A reader sent me the link to the NPR interview of Margaret B. Jones, the one who was recently exposed to be a fraud. She is right, it is very convincing. I'm finding myself very skeptical of other writers who are supposed to be true stories, or the author's life is part of the promotional hype, such as the Suite Francaise. The author, Irene Nemirovsky, died in a concentration camp and her daughter found the manuscript many years after WWII. I can't help doubting this, or how authentic the supposedly new book by Tolkien is. I suppose I should get over my skepticism and read the Suite Francaise, I've heard from several people that it is really good.
I think this reader makes some good points that I will have to ponder on a bit more over the question of "Why get an MLS?" I do agree that the practical experience in libraries after the degree is much more useful. I am going to dig around blogs and Web sites more to find a broader range of opinions and will summarize them soon.
She also asked me what I meant by first- and second-rate MLS programs. I probably sound elitist, since I went to what I consider one of the first-rate programs. By this, I don't been unaccredited. As far as I'm concerned, a degree from an unaccredited school is near useless. You must have a very hard time finding a job (and isn't that hard enough in our field, at least the first time around?). I suppose "ranked" programs might be a better phrase. My reference professor often had a grass-is-always-greener attitude, but said there were only a few library schools worth working at and he was at one of them already. He felt there were only about ten schools worth going to at all. That may be going a bit far.
Where I am at now, I work with two people who did a distance program though an un-ranked school. The difference between what they learned in school and what I learned is incredible. For instance, Indiana would not let you into your second semester without knowledge of HTML, it was necessary for the work we did later. That just scratches the surface of technology stuff. We also had to take an assessment class. It was expected that eventually we will all publish in our field. At least two-thirds of my professors had Ph.D.'s, whereas most of their professors were adjuncts. There is no way you could finish a degree in two years while working full time and commuting. Unless you totally ignored your family and didn't ever sleep or eat.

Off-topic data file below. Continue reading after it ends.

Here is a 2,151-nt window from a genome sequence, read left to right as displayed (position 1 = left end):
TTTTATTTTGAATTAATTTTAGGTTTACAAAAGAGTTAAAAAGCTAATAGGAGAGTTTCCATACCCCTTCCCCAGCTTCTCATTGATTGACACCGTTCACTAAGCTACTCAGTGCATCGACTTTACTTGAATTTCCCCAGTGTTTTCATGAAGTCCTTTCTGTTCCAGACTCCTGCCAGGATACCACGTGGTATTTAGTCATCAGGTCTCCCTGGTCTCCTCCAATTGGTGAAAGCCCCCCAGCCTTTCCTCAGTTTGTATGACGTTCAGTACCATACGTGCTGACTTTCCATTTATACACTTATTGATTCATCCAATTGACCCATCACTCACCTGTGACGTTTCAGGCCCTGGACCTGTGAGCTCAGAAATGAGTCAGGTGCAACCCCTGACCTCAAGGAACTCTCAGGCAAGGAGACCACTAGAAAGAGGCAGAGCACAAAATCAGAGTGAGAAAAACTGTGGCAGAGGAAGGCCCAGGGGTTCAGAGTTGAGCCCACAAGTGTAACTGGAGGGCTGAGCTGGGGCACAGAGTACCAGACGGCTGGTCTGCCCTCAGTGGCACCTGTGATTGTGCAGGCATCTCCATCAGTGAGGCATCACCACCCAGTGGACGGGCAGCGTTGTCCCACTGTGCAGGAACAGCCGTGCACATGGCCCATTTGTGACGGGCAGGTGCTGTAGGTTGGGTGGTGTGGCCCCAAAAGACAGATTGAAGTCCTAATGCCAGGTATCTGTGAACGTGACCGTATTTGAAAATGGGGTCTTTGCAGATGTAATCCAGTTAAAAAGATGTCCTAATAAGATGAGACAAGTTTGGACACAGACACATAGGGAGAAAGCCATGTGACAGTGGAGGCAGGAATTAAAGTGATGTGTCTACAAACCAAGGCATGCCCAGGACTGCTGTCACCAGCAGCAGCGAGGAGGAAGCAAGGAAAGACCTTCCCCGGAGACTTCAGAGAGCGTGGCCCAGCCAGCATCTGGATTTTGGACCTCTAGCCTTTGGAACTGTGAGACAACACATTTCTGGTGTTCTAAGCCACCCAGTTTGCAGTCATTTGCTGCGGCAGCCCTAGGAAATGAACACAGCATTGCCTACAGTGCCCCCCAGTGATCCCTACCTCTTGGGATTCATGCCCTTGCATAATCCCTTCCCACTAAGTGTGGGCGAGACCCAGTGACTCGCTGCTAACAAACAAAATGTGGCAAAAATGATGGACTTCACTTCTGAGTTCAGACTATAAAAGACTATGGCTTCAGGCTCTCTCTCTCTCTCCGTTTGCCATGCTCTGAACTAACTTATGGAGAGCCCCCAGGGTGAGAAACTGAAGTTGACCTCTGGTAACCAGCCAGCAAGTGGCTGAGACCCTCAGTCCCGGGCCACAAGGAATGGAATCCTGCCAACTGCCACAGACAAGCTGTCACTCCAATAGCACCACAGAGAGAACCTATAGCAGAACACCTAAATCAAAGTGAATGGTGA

All three of us took Dialog and learned about reference interviews and resources. We all learned the basic professional theory. But they're telling me stories of meeting up on Saturdays to color bookmarks, other mindless assignments and useless teachers (their description, not mine). I am saying this honestly because both of them are incredibly intelligent. They chose this program because they had family obligations that tied them up geographically and financially. They are both librarians at heart, and have many talents. I was in a ranked program with plenty of people who were not librarians at heart and I have little respect for them, whereas I have very high respect for my two colleagues. So what am I trying to say in all of this rambling? There is definitely a difference between ranked programs and un-ranked (though I'm sure there are many mid-range ones that are quite good), though judging on the individual rather than the institution is still the most important thing.